10. Call tech support again when you get a new smartphone or scanner or anything else

Is It Worth It?

Is it really worth all that effort? For most lawyers, even solos, I think it is. Here’s why:

  1. Increasingly, your competition uses technology to provide faster and more cost-effective service to clients. If you don’t get in the game, eventually you will price yourself out of the market or work harder and harder to earn less.
  2. Most malpractice results from disorganization, not failing to know the law.
  3. Inefficiency and disorganization increases stress, and the practice of law is already stressful enough. (Caveat: at first, learning a new system may increase, rather than decrease, your stress.)
  4. You can improve your bottom line, even with all the increased costs described above.

A Real Life Illustration

One of my coaching clients is a solo with a flat rate billing practice.When he gets more efficient he makes more money. (When hourly lawyers stop leaking time while hunting for things, doing redundant administrative tasks, and forgetting to record smaller increments of time, they make more money.) By integrating document scanning and practice management software into his practice, he accomplished in 96 hours per month what used to take him 117 hours. At the modest rate of $200 per hour, that extra 21 hours per month would yield an extra $50,000 per year and a priceless reduction of stress.

Now that I have your attention, check back for my next post. I’ll tell you what features I think are important to look for in choosing law practice management software, some pros and cons of using a “cloud” solution, the advertised prices of some of the main players in the market, and some of the frustrations you may face along the way.

If you already use law practice management software, feel free to chime in about your experience in the comments below.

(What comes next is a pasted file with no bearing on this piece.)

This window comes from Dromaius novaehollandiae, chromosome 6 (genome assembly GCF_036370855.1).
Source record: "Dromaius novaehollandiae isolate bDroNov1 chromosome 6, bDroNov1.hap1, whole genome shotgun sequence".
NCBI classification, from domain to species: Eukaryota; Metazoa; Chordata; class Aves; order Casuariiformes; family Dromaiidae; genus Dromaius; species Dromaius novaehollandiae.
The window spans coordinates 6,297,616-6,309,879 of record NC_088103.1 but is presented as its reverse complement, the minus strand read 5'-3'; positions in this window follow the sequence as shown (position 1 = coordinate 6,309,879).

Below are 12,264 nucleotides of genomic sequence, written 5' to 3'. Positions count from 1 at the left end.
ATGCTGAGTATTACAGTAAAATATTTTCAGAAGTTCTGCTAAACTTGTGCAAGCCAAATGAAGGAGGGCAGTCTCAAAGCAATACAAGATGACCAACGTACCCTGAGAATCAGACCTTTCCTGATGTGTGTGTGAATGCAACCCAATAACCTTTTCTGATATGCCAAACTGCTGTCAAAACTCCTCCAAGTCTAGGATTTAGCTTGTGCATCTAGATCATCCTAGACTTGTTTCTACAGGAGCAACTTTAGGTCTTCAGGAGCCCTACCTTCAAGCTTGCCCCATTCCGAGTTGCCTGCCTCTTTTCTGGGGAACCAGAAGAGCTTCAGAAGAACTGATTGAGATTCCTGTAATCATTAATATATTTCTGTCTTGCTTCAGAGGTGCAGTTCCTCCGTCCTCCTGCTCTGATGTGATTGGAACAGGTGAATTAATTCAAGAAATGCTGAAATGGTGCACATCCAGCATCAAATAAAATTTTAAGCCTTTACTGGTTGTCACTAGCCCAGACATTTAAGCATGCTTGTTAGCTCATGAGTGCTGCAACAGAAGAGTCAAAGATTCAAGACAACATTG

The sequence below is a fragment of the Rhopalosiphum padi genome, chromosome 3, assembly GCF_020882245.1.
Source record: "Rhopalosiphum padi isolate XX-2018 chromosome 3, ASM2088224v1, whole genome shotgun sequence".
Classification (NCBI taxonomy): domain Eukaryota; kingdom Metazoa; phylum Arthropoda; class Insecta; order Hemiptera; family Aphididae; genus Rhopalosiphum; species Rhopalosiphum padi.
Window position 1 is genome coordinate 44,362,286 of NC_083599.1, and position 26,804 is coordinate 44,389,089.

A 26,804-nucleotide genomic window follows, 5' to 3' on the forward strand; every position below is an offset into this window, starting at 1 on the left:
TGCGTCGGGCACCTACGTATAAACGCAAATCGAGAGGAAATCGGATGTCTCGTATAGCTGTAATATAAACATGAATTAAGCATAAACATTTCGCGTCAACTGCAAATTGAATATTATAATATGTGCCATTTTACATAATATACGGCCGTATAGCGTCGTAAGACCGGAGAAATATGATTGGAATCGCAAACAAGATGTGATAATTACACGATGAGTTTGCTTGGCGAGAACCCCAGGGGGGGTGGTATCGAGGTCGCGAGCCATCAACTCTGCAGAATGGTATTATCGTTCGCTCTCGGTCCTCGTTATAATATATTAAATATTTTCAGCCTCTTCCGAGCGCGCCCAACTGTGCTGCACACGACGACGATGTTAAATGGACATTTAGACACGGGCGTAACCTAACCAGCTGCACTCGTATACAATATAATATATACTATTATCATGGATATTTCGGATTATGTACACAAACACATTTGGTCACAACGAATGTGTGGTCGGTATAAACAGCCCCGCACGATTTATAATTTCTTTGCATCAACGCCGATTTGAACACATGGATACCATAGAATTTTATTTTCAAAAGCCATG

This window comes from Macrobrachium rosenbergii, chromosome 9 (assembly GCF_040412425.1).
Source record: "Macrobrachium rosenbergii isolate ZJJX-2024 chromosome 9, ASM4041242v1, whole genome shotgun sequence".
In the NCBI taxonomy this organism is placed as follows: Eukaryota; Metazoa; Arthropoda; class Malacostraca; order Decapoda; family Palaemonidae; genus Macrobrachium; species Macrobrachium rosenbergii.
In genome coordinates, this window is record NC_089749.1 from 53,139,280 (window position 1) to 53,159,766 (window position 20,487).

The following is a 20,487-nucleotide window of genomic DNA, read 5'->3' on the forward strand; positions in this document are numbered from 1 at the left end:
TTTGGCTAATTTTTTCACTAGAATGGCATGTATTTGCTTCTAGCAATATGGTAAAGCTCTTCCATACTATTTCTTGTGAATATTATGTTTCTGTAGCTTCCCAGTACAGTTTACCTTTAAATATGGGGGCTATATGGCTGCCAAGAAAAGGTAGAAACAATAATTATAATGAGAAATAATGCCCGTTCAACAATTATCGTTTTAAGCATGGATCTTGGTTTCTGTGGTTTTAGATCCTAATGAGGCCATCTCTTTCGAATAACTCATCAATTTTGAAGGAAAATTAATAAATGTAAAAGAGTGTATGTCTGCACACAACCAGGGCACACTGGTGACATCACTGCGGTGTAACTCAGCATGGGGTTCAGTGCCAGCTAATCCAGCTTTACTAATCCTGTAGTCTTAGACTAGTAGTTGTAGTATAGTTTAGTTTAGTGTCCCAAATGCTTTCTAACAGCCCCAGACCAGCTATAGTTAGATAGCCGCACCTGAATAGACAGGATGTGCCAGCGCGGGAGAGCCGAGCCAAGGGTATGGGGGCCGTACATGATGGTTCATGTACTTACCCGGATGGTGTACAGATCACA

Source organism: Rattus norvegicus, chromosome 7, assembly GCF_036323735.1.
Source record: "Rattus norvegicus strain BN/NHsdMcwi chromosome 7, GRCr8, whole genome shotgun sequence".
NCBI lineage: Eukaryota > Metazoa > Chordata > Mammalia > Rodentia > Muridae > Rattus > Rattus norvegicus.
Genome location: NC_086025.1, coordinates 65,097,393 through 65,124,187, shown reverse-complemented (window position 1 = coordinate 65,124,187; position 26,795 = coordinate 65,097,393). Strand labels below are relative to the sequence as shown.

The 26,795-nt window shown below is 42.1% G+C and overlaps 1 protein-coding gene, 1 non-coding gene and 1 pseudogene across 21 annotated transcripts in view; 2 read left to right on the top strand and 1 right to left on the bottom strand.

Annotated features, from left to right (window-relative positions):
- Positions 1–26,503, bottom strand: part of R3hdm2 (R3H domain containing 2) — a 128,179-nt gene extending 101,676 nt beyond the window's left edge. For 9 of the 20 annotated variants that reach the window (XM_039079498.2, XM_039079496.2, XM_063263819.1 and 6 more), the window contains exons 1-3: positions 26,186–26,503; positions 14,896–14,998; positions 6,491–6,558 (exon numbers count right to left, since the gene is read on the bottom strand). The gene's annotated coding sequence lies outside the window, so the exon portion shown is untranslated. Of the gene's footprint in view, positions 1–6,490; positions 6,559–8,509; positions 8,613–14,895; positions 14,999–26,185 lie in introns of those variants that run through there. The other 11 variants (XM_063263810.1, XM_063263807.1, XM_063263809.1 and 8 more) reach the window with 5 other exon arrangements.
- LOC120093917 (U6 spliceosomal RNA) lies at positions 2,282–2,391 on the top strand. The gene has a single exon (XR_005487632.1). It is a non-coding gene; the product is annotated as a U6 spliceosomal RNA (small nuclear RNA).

Adapted from a post by the author originally published in Solo Practice University™ Blog on 2/17/11. © 2011 Debra L. Bruce.

Update: See our post about Choosing Law Practice Management Software.

 

Comments

3 Responses to “Should A Solo Buy Law Practice Management Software?”

  1. Leanna on April 6th, 2011 9:49 am

    Thanks for the great post! Just found your blog looking for case management software for our solo law practice. Couldn’t find the follow-up post, though. So many choices out there…I am thinking about a “cloud” based system. Do you have any recommendations?

  2. Choosing Law Practice Management Software on April 6th, 2011 10:19 am

    [...] a previous post I discussed some benefits and drawbacks of investing in law practice management software. I shared [...]

  3. Debra L. Bruce on April 6th, 2011 10:28 am

    Thanks, Leanna, for pointing out to us that we hadn’t published the next post yet. A little oversight on our part! It is up now.

    The new post, called “Choosing Law Practice Management Software,” lists a number of pros and cons of using a cloud system. Hopefully it will help guide you in your decision-making process. Don’t hesitate to follow up here or contact us with questions.

    Good luck!